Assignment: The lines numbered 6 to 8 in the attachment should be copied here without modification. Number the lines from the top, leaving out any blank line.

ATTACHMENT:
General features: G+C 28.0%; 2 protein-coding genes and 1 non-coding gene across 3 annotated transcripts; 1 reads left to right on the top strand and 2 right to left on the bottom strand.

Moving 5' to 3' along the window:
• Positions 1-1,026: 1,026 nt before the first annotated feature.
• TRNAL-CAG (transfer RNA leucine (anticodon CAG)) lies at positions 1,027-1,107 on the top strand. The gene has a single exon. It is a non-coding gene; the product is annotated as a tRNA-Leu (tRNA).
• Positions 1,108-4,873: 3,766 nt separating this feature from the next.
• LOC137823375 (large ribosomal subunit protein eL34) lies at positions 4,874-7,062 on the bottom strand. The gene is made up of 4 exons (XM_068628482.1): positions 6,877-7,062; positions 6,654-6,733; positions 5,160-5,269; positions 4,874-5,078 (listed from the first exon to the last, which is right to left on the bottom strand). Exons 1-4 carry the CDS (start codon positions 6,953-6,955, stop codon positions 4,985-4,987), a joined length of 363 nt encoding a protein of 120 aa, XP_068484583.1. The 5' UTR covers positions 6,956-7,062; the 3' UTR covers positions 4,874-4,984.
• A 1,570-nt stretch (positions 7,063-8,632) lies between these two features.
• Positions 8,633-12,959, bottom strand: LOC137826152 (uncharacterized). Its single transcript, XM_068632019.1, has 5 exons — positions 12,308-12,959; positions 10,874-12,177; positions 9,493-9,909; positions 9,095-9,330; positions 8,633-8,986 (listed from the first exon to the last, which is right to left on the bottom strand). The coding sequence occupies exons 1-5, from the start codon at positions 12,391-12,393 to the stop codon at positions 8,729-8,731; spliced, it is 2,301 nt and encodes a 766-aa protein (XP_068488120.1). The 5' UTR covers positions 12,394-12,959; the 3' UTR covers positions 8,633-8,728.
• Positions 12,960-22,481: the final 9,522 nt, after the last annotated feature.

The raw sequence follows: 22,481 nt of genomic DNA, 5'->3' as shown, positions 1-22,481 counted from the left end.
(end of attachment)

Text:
• LOC137823375 (large ribosomal subunit protein eL34) lies at positions 4,874-7,062 on the bottom strand. The gene is made up of 4 exons (XM_068628482.1): positions 6,877-7,062; positions 6,654-6,733; positions 5,160-5,269; positions 4,874-5,078 (listed from the first exon to the last, which is right to left on the bottom strand). Exons 1-4 carry the CDS (start codon positions 6,953-6,955, stop codon positions 4,985-4,987), a joined length of 363 nt encoding a protein of 120 aa, XP_068484583.1. The 5' UTR covers positions 6,956-7,062; the 3' UTR covers positions 4,874-4,984.
• A 1,570-nt stretch (positions 7,063-8,632) lies between these two features.
• Positions 8,633-12,959, bottom strand: LOC137826152 (uncharacterized). Its single transcript, XM_068632019.1, has 5 exons — positions 12,308-12,959; positions 10,874-12,177; positions 9,493-9,909; positions 9,095-9,330; positions 8,633-8,986 (listed from the first exon to the last, which is right to left on the bottom strand). The coding sequence occupies exons 1-5, from the start codon at positions 12,391-12,393 to the stop codon at positions 8,729-8,731; spliced, it is 2,301 nt and encodes a 766-aa protein (XP_068488120.1). The 5' UTR covers positions 12,394-12,959; the 3' UTR covers positions 8,633-8,728.